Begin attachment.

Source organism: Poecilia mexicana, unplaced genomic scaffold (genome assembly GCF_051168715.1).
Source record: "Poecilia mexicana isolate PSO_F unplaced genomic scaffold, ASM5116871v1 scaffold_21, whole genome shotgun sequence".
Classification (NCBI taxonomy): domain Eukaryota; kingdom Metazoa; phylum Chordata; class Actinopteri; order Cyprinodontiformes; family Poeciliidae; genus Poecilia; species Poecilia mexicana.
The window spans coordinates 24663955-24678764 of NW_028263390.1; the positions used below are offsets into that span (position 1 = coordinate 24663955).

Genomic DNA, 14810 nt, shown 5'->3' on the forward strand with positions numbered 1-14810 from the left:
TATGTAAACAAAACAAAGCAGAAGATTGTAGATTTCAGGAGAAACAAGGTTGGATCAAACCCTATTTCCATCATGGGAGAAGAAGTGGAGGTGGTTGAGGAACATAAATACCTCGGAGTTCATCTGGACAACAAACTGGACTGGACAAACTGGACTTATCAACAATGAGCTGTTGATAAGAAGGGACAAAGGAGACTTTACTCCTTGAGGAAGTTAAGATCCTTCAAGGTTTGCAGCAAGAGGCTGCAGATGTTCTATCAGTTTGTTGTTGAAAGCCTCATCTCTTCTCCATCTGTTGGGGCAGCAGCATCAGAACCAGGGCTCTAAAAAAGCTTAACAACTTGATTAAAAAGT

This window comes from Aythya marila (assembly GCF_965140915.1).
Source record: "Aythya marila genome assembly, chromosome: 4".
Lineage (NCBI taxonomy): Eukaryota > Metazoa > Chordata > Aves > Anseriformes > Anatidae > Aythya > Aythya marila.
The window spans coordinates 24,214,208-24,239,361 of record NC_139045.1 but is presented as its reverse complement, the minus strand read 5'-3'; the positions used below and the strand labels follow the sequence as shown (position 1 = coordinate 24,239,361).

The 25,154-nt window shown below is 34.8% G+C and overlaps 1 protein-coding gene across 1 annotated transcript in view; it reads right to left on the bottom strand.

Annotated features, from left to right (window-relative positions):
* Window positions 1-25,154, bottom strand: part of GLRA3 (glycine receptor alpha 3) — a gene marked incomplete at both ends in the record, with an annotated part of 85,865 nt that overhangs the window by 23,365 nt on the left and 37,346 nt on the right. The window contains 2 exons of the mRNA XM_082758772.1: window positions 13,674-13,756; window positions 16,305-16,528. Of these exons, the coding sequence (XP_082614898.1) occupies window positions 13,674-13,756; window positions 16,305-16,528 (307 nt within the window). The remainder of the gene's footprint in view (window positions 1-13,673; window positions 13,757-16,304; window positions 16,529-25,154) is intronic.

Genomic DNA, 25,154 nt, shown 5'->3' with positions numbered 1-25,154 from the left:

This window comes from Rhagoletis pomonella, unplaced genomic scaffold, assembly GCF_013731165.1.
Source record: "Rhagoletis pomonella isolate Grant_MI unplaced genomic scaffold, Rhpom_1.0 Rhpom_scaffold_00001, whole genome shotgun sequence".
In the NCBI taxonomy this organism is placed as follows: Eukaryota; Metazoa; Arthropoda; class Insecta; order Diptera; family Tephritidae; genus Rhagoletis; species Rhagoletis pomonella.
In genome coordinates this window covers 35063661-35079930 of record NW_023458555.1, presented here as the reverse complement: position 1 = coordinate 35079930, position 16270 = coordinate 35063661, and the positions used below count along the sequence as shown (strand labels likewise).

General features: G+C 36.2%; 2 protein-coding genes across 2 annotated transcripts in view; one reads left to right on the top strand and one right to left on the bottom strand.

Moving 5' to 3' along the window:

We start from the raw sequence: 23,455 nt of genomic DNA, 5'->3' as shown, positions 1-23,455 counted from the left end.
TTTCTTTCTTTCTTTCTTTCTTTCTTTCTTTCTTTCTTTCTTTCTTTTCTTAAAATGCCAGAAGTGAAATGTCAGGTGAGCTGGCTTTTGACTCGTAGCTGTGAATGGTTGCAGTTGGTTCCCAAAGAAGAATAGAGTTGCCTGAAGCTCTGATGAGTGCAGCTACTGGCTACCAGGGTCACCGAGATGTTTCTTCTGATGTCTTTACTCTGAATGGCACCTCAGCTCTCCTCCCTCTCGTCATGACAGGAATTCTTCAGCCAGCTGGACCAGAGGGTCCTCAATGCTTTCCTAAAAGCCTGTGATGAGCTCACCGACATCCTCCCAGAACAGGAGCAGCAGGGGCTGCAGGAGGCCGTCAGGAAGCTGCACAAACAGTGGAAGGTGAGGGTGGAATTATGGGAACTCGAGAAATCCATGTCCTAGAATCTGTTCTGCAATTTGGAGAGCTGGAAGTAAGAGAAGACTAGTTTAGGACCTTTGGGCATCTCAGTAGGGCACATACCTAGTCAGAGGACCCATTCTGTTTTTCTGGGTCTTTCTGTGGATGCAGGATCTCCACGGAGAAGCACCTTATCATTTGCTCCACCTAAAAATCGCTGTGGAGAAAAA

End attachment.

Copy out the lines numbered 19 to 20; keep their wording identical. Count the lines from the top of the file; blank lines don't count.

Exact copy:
General features: G+C 36.2%; 2 protein-coding genes across 2 annotated transcripts in view; one reads left to right on the top strand and one right to left on the bottom strand.

Moving 5' to 3' along the window: